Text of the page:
Anyone who’s ever suffered from a migraine knows all too well that it’s much more than a bad headache. With a migraine attack comes a slew of debilitating symptoms, ranging from depression and anxiety to sensitivity to light and sound, temporary loss of sight, numbness and tingling, and an inability to concentrate, not to mention nausea, vomiting, extreme fatigue, and feeling like you’re being hammered in the head by an icepick.
Around 14 percent of the population experience migraines, which can be either episodic (0 to 14 headaches per month) or chronic (15 or more headaches per month), according to academic research. Many migraine sufferers would probably say they’d try just about anything to alleviate the pain of this enerving disorder. A new study published in May 2020 in the medical journal Neurology shows that yoga as a supplemental remedy to traditional medical therapy is an effective form of migraine treatment. In fact, the researchers found that yoga as an auxiliary therapy was more successful for migraine pain relief than medical treatment alone.
According to the healthcare website Healio, Anand Kumar, MD, a lead researcher of the Neurology study, said that half of patients with migraines have historically reported dissatisfaction with their medical treatment strategies, while the other half might experience effective results from medication or other preventative drug treatments. Moreover, around 10 percent of migraine patients discontinue their medications due to negative side-effects. These frustrations created an opportunity for researchers to explore alternative healing modalities for migraine, like yoga.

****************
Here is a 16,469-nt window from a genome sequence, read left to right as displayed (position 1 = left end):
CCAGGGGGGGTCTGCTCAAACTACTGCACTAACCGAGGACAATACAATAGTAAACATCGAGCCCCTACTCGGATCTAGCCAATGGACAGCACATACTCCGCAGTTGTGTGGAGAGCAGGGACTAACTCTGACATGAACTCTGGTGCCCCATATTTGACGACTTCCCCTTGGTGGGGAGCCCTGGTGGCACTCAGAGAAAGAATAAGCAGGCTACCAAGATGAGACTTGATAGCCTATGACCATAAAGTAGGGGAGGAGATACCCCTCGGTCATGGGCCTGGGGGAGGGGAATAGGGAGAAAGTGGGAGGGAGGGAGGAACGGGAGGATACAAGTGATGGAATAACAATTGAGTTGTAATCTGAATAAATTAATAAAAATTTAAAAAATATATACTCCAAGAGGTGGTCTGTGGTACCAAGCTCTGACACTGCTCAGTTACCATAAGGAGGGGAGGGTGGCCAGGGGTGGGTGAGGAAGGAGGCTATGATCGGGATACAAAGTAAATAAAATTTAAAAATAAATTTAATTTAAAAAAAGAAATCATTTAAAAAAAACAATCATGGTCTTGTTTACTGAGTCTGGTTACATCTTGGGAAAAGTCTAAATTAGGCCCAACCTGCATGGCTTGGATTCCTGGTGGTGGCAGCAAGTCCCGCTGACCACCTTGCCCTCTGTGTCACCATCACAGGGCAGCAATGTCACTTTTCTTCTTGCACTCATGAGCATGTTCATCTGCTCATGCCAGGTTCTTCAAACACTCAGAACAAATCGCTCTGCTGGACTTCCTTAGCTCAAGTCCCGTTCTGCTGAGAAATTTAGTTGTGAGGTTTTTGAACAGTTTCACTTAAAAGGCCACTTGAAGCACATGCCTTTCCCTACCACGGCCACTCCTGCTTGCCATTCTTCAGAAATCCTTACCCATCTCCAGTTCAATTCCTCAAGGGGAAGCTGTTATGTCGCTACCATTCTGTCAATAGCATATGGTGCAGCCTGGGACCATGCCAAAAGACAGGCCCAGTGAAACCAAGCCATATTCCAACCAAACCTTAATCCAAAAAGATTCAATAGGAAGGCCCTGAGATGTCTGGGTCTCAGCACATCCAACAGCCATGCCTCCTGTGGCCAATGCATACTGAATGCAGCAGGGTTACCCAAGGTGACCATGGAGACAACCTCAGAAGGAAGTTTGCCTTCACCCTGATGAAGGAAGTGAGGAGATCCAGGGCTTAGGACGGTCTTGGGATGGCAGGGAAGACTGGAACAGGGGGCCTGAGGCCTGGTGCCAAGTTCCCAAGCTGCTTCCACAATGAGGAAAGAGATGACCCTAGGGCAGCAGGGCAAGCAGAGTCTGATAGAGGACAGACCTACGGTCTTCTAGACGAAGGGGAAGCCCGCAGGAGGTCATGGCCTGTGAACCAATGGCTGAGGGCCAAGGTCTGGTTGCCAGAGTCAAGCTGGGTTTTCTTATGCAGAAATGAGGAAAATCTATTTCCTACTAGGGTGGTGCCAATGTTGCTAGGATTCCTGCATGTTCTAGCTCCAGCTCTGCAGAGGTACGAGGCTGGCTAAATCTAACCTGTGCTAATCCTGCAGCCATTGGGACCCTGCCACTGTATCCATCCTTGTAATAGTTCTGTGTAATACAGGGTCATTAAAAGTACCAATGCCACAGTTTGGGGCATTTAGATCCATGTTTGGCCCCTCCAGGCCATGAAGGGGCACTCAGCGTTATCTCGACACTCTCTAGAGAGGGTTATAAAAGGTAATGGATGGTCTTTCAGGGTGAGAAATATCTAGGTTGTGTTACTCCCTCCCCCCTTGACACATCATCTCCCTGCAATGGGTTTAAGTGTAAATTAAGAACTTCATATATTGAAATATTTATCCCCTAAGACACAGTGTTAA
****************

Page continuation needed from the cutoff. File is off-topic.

The participants in the study who practiced yoga in conjunction with their migraine medication needed less medication as a result, and experienced a notable reduction in both headache intensity and frequency.
The three-month study randomly assigned 160 adults (ages 18–50) who experience episodic migraine with or without aura (a migraine with sensory disturbances) to either a combination of medical treatment and yoga practice or medical therapy only. The yoga participants practiced three supervised sessions a week for four weeks at a medical research center in New Delhi, India, followed by five sessions per week at home for the duration of the study.
The results concluded that the yoga group experienced more relief from migraine in conjunction with their medication than the medical therapy group alone.
This isn’t the first time that yoga has been studied and tested for its efficacy on migraine and headache relief, either. In 2014, a study published in the International Journal of Yoga, found similar results, noting that yoga therapy, when practiced alongside conventional care, showed a significant improvement in patients with migraine when compared to the control group. Moreover, this study noted an improvement in vagal tone and a reduction in sympathetic (fight-or-flight) activity in the patients who received yoga therapy. Another study published in 2011 by the American Headache Society recorded the prevalence of complementary and alternative medicine (CAM) among those with headache and migraine disorders as a potential alternative to ineffective medical treatment.
While the details of the specific yoga postures and practices were not publicly disclosed by any of these studies, it’s safe to say that any yoga poses that relieve tension in the neck, or cervical spine, would be a great place to start, such as seated neck stretches, Bridge Pose (with or without support), just about any type of forward fold, Constructive Rest—to alleviate anxiety and help facilitate deep diaphragmatic breathing—and of course, Savasana.